Michael read several times at the 2000 festival but the time I remember best was at a place called Au Deuxieme (no longer in existence). The production team had brought in a belly dancer for entertainment at intermission, and I wondered how the heck are the writers to come, including Michael, Marc Poirier, and Sue MacLeod from Halifax, going to follow such an act but they did, with aplomb. In Michael’s case he upstaged the belly dancer by reading a few of his well-crafted erotic poems.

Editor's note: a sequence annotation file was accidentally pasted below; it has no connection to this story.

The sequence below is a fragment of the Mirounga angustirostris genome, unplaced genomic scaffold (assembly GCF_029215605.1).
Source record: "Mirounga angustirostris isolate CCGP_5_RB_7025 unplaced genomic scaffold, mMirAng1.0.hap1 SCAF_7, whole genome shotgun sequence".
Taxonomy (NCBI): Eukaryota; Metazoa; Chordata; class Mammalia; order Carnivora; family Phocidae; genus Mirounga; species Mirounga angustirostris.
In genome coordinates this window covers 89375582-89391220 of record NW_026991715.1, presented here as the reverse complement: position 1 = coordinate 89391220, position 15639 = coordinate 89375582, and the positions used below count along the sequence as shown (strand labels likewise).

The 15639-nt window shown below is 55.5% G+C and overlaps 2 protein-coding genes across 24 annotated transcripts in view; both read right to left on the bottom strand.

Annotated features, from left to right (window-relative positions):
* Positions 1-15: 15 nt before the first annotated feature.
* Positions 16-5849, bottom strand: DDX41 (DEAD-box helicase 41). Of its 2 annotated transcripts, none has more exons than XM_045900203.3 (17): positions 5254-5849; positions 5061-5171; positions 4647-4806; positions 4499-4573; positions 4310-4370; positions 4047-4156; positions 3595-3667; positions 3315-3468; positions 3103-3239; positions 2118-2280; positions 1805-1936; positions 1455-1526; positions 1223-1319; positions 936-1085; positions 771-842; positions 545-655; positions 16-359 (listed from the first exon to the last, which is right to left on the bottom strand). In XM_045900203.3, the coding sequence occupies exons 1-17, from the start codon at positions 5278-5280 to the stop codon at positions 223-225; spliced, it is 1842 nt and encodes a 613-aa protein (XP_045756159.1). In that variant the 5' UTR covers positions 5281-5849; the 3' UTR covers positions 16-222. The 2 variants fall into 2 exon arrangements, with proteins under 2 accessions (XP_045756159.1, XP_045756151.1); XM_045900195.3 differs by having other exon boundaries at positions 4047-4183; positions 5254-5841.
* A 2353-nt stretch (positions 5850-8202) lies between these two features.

I had heard about Michael, of course, and his long battles with Mount Allison University’s administration. Students reported on his witty and erudite lectures and his sometimes strict grading system. His reputation as one of the founders and driving forces behind the WFNB was well established. What was new, when I got to know him a little, was his long record of publication, as a critic and a poet, and his wide experience, as a world traveller and a teacher in several different countries, mostly third world. We kept in touch and when his book The Unpleasant Subject: Sketches around Hitler, was published in 2001, we arranged for a launch in Moncton, at my bookstore, the Attic Owl. This was the first of several appearances at the Attic Owl over the next ten or twelve years. In 2006 he took part in an event at the bookstore to celebrate Valentine’s Day. We called it “Erotica Night” and again Michael stole the show.